LaGuardia Corner Gardens is on land owned by the NYC Dept. of Transportation. LCG’s members have sought to transfer the site to the NYC Dept. of Parks in order to protect the garden from development. Both Community Board 2 and our NYC Council Member support the transfer. So why hasn’t it happened? NYU has likely blocked the transfer.
NYU owns the land of the one-story supermarket adjacent to the garden, as well as the superblock comprising the Silver Towers and the Washington Square Village. In 2012, the city council approved NYUs massive expansion plan, which included construction of 4 new buildings, one of them at the Morton Williams Supermarket site. As one of the concessions to the neighborhood, NYU offered the city the option to build a public school at the supermarket site. Initially, the school was to be integrated into an NYU building. However, as of 2021, NYU had no plans to build on the site, in which case the school would be a stand-alone building. If the City decides not to build a school there, NYU can build on the site at a later time without restrictions. The deadline for the School Construction Authority to exercise the option to build a public school at the site was moved back several times until 2021.
2021 – present
The future of the garden remains uncertain
In November 2021, the School Construction Authority finally declared their intention to build a public school at the Morton Williams Supermarket site. At this time, the school was planned to serve students with disabilities from across New York City.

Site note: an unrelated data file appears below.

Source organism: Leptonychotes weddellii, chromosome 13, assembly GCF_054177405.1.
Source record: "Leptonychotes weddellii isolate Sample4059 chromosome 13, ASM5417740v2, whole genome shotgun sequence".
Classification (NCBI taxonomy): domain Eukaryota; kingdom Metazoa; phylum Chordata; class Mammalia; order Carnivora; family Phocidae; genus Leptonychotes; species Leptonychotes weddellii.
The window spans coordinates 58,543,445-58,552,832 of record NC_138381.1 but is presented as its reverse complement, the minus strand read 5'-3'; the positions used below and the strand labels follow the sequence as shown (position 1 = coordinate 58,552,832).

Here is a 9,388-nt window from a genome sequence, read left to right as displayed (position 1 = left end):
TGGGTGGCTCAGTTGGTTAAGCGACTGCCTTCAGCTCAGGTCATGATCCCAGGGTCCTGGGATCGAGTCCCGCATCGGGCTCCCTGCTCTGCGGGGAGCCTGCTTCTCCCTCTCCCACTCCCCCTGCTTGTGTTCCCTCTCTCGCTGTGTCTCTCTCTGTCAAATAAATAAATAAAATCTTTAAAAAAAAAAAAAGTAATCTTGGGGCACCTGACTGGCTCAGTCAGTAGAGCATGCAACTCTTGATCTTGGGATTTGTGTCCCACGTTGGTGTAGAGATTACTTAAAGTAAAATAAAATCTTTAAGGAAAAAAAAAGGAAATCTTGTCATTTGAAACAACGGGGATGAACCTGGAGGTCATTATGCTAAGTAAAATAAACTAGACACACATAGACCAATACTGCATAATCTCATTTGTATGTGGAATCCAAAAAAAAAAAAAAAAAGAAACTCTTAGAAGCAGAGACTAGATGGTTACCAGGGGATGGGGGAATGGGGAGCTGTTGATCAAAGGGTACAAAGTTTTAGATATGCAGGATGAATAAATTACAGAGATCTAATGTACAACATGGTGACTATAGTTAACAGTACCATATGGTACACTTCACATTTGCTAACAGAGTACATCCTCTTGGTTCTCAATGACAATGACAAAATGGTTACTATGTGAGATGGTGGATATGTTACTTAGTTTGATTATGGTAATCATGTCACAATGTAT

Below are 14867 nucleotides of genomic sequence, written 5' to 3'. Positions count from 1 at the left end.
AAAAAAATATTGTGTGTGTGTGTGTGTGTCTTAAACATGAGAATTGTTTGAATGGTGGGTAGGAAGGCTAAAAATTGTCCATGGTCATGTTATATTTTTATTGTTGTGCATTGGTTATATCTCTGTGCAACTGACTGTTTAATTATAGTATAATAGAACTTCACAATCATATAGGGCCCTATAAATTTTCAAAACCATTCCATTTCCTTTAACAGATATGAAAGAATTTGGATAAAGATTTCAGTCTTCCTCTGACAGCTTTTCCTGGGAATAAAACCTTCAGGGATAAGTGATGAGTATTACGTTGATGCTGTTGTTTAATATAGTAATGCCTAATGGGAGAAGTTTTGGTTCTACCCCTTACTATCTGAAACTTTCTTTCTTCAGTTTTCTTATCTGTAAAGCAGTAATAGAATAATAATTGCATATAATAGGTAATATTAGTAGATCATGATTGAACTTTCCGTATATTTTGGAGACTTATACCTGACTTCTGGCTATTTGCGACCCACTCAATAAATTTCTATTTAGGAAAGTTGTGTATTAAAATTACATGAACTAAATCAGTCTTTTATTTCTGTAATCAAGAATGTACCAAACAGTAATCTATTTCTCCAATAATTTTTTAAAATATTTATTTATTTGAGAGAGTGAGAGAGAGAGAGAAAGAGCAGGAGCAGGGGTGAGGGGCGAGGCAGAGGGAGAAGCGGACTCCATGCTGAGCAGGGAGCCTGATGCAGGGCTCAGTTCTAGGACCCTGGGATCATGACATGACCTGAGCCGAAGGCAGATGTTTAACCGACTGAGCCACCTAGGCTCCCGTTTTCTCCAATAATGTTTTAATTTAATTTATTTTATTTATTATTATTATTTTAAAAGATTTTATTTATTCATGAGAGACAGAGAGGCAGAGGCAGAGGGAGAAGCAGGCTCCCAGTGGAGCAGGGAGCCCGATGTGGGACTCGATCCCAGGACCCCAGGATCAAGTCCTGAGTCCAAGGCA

Meanwhile, NYU finished the construction of a large multi-use building on Mercer Street, now called Paulson Center. During the negotiations of NYU’s expansion plan prior to its approval, NYU promised to integrate a supermarket into the new building. However, this promise was broken and no space for a supermarket was allocated. Instead, NYU offered a 20 year lease to Morton Williams (albeit with a demolition clause).
The current situation is thus: The supermarket would have to make way for a public school. There is no similar supermarket in the area. No alternative site for a supermarket of the same size has been identified.
Members of the community created the organization Save Our Supermarket (SOS) to preserve a supermarket in the area, ideally at the same site. Early in 2023, SOS representatives met with public officials and the School Construction Authority and learned that any school to be built at the site would be for pre-K to 5th-grade students from the neighborhood. A final decision will be made at the end of 2023 after the need for school seats has been established.
What does all of this mean for La Guardia Corner Gardens?
Our future remains uncertain. The School Construction Authority indicated that the area of the garden would be used to stage equipment during school construction, which is projected to take 2 years. Their idea is to return the land (then destroyed and contaminated) to the community after construction is completed.
We are aligning with SOS in the fight for an alternative site for the school, not the supermarket. This would preserve the garden and the supermarket for as long as NYU has no further plans to build at the site.